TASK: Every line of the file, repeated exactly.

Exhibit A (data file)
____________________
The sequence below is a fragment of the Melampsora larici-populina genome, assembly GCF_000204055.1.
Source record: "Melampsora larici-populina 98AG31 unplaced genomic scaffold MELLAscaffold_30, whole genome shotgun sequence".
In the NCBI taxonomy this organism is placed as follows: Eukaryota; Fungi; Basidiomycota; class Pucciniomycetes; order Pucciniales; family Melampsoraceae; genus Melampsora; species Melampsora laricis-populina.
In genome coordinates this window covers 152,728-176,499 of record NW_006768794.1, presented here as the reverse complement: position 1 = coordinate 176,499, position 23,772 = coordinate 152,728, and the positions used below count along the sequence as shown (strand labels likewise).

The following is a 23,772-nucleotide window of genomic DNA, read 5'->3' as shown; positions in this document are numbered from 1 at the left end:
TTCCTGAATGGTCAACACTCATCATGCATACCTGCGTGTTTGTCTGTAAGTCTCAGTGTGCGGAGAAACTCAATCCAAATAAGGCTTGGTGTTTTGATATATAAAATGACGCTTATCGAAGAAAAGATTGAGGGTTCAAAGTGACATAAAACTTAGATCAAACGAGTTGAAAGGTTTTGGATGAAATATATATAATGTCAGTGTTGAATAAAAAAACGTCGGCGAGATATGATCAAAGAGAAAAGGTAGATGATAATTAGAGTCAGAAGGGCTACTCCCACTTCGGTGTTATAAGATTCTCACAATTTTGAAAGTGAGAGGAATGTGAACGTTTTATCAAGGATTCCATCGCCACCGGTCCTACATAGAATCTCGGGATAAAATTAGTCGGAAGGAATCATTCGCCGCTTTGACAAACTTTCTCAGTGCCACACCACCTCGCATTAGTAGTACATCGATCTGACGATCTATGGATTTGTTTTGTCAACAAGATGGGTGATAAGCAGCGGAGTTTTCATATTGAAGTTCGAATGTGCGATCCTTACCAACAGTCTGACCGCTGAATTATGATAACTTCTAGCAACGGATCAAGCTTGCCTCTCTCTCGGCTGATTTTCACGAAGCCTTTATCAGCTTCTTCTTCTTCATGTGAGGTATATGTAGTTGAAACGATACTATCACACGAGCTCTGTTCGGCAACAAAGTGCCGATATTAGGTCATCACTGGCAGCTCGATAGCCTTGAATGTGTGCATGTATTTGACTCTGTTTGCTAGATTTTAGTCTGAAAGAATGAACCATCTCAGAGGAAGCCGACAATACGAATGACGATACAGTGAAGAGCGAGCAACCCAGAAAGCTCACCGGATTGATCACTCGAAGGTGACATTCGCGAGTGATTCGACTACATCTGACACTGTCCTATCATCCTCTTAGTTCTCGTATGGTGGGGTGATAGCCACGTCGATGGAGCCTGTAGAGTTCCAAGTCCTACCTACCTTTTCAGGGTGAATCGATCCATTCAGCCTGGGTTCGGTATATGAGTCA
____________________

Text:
The sequence below is a fragment of the Melampsora larici-populina genome, assembly GCF_000204055.1.
Source record: "Melampsora larici-populina 98AG31 unplaced genomic scaffold MELLAscaffold_30, whole genome shotgun sequence".
In the NCBI taxonomy this organism is placed as follows: Eukaryota; Fungi; Basidiomycota; class Pucciniomycetes; order Pucciniales; family Melampsoraceae; genus Melampsora; species Melampsora laricis-populina.
In genome coordinates this window covers 152,728-176,499 of record NW_006768794.1, presented here as the reverse complement: position 1 = coordinate 176,499, position 23,772 = coordinate 152,728, and the positions used below count along the sequence as shown (strand labels likewise).

The following is a 23,772-nucleotide window of genomic DNA, read 5'->3' as shown; positions in this document are numbered from 1 at the left end:
TTCCTGAATGGTCAACACTCATCATGCATACCTGCGTGTTTGTCTGTAAGTCTCAGTGTGCGGAGAAACTCAATCCAAATAAGGCTTGGTGTTTTGATATATAAAATGACGCTTATCGAAGAAAAGATTGAGGGTTCAAAGTGACATAAAACTTAGATCAAACGAGTTGAAAGGTTTTGGATGAAATATATATAATGTCAGTGTTGAATAAAAAAACGTCGGCGAGATATGATCAAAGAGAAAAGGTAGATGATAATTAGAGTCAGAAGGGCTACTCCCACTTCGGTGTTATAAGATTCTCACAATTTTGAAAGTGAGAGGAATGTGAACGTTTTATCAAGGATTCCATCGCCACCGGTCCTACATAGAATCTCGGGATAAAATTAGTCGGAAGGAATCATTCGCCGCTTTGACAAACTTTCTCAGTGCCACACCACCTCGCATTAGTAGTACATCGATCTGACGATCTATGGATTTGTTTTGTCAACAAGATGGGTGATAAGCAGCGGAGTTTTCATATTGAAGTTCGAATGTGCGATCCTTACCAACAGTCTGACCGCTGAATTATGATAACTTCTAGCAACGGATCAAGCTTGCCTCTCTCTCGGCTGATTTTCACGAAGCCTTTATCAGCTTCTTCTTCTTCATGTGAGGTATATGTAGTTGAAACGATACTATCACACGAGCTCTGTTCGGCAACAAAGTGCCGATATTAGGTCATCACTGGCAGCTCGATAGCCTTGAATGTGTGCATGTATTTGACTCTGTTTGCTAGATTTTAGTCTGAAAGAATGAACCATCTCAGAGGAAGCCGACAATACGAATGACGATACAGTGAAGAGCGAGCAACCCAGAAAGCTCACCGGATTGATCACTCGAAGGTGACATTCGCGAGTGATTCGACTACATCTGACACTGTCCTATCATCCTCTTAGTTCTCGTATGGTGGGGTGATAGCCACGTCGATGGAGCCTGTAGAGTTCCAAGTCCTACCTACCTTTTCAGGGTGAATCGATCCATTCAGCCTGGGTTCGGTATATGAGTCA